ST. JOHN THE BAPTIST PARISH, LA (WVUE) - Two sides of a cancer controversy involving a manufacturing plant in St. John the Baptist are claiming victory after an in-depth look at cancer rates by LSU researchers.
Since the Environmental Protection Agency released its National Air Toxics Assessment map in 2015, St. John residents have feared the air they were breathing was causing them cancer.
The EPA's study singled out Denka Performance Elastomers in Laplace for its chloroprene emissions, saying the release puts people who live and work nearby at the highest risk of developing cancer in the nation.
But the LSU Tumor Registry concluded St. John the Baptist Parish was actually below the state's average cancer rate.
Last year, state lawmakers voted to have researchers get a closer look at cancer rates using census tracts. The results of that study were released at the beginning of the month.
"This data clearly represents what we've been saying all along," Louisiana Environmental Action Network's Wilma Subra said. "When you look at the census tract report, you clearly see the bad data, the increased rate over the state level of types of cancer that are associated with chloroprene."
Subra believes the LSU Tumor Registry's new census tract study shows chloroprene's direct impact on residents. The study puts the entire state's cancer risk at 486.7 per 100,000.
At the census tract next to Denka where one school, Fifth Ward Elementary, is located, the rate of all cancers combined is 608.7. Another tract nearby is 607.2 per 100,000. Those rates are "significantly higher" than the state average, according to LSU researchers.
But researchers also point out that other tracts in St. John are "significantly lower" than the state average. Out of the 11 tracts in the parish, five are above the state's average cancer rate.
According to Denka administrators, the Tumor Registry's study proves their point.
They have argued the EPA used incorrect data when classifying chloroprene as a likely carcinogen, despite the federal agency denying the plant's appeal twice.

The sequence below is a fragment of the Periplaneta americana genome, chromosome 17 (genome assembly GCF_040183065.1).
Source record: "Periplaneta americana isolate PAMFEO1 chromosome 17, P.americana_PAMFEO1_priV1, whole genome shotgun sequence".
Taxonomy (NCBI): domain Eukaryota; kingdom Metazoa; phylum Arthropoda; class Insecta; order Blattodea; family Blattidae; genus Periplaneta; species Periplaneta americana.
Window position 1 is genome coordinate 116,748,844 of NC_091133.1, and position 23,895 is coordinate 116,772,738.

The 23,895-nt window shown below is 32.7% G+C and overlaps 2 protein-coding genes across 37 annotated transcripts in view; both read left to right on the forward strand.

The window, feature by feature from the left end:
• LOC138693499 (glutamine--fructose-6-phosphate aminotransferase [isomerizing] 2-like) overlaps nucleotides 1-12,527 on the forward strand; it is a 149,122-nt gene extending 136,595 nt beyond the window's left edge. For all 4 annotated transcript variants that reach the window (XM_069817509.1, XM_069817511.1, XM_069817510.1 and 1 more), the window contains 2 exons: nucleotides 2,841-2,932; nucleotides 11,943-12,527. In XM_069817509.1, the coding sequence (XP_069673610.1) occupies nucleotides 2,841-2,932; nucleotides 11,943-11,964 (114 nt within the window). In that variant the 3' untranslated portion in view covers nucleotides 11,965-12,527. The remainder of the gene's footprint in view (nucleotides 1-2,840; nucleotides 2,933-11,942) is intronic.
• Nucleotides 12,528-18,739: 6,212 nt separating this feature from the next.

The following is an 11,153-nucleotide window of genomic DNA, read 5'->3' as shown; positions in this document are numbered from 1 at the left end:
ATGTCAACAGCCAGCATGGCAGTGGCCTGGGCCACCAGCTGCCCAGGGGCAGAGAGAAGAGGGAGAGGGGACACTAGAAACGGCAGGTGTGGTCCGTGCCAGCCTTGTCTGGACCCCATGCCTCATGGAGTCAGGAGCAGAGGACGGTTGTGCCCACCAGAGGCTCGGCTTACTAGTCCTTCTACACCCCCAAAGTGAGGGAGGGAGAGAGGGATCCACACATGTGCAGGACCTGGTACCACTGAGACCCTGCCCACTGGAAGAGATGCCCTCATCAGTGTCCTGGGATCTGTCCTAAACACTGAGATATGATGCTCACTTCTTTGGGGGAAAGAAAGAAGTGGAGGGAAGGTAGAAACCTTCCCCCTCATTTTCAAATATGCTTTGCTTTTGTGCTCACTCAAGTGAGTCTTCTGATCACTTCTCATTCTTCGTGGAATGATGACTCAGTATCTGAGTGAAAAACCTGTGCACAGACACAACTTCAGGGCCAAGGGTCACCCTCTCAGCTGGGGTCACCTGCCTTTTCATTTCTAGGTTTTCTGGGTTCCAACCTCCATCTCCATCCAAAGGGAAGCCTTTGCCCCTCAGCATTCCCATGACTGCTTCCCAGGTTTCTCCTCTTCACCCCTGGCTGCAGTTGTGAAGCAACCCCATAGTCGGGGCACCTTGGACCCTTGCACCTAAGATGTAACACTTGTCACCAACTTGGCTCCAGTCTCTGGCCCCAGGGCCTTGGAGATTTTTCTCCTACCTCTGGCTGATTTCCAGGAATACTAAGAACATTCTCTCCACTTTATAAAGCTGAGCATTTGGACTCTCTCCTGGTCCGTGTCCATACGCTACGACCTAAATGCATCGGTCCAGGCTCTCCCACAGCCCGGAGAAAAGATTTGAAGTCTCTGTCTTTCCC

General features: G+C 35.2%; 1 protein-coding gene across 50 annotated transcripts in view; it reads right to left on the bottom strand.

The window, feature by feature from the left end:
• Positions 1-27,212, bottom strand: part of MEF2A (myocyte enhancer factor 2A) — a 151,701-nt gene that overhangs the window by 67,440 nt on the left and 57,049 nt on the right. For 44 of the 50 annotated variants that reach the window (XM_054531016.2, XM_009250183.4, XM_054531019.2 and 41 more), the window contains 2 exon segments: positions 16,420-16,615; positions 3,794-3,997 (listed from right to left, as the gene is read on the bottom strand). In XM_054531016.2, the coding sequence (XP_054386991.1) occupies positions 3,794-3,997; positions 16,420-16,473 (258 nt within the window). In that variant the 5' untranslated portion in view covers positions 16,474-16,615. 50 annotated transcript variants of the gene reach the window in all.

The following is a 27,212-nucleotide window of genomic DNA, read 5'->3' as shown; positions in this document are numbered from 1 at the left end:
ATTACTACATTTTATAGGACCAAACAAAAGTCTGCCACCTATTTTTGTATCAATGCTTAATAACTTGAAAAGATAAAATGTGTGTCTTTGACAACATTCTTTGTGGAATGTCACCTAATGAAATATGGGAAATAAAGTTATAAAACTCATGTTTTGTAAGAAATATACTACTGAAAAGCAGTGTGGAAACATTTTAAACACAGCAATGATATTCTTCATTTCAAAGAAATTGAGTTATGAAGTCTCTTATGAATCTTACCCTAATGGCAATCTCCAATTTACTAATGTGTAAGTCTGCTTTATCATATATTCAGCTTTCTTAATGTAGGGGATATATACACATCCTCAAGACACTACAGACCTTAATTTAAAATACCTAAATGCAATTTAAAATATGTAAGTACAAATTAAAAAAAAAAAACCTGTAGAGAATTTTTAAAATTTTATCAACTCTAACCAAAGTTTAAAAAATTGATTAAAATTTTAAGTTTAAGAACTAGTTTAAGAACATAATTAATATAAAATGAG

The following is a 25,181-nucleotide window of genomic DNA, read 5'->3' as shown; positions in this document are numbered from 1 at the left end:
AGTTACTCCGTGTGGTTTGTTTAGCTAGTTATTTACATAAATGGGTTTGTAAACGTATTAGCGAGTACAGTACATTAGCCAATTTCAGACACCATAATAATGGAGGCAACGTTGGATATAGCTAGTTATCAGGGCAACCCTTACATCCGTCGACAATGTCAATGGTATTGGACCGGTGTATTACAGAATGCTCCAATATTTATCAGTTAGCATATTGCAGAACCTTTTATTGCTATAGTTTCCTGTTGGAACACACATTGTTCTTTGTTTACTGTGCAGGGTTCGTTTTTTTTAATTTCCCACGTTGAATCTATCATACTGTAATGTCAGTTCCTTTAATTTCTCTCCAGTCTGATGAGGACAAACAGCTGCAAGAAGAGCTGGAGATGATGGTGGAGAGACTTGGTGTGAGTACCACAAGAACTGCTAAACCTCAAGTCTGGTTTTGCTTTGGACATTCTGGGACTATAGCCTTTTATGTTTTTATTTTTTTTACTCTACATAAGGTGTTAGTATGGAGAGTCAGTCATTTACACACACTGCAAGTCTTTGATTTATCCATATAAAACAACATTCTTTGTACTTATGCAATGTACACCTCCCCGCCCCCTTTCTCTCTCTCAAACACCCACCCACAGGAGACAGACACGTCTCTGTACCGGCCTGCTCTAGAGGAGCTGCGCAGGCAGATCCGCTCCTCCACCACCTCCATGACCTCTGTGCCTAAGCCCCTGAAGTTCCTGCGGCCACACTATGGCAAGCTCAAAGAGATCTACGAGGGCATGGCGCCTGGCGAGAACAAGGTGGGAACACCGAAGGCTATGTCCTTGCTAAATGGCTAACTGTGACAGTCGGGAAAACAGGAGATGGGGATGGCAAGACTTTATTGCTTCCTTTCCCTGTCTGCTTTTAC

The EPA has linked chloroprene to lung, liver and kidney cancers.
There are elevated rates among those cancers in census tracts near the plant, but not at "significant rates" like there were in all cancers combined.
Denka spokesman Jim Harris released an emailed statement saying, in part:
Harris went on to state:
Subra does not buy that argument and contends chloroprene is linked to other cancers such as colon and prostate cancer, which were recorded at higher rates in some tracts in St. John.
"The people need to request that the emissions be reduced to acceptable levels so that their exposure does not increase their risk of cancer," Subra said.
Denka voluntarily spent more than $25 million to reduce chloroprene emissions. The technology is in use and levels have decreased significantly, overall.
But last month, a level 25 times higher than the EPA's safety standard was recorded at Fifth Ward Elementary.
The EPA's safety standard is not an industry standard. An act of Congress would have to change the industry's standard of chloroprene emissions. At this time, Denka has not been found to have violated any federal or state laws or guidelines.
The LSU Tumor Registry turned its findings over to the Louisiana Department of Health and Hospitals, which has sided with Denka.
DHH State Health officer Dr. Jimmy Guidry released an emailed statement saying:
EPA, the Louisiana Department of Environmental Quality and the Department of Justice are looking into business practices and emissions coming from Denka.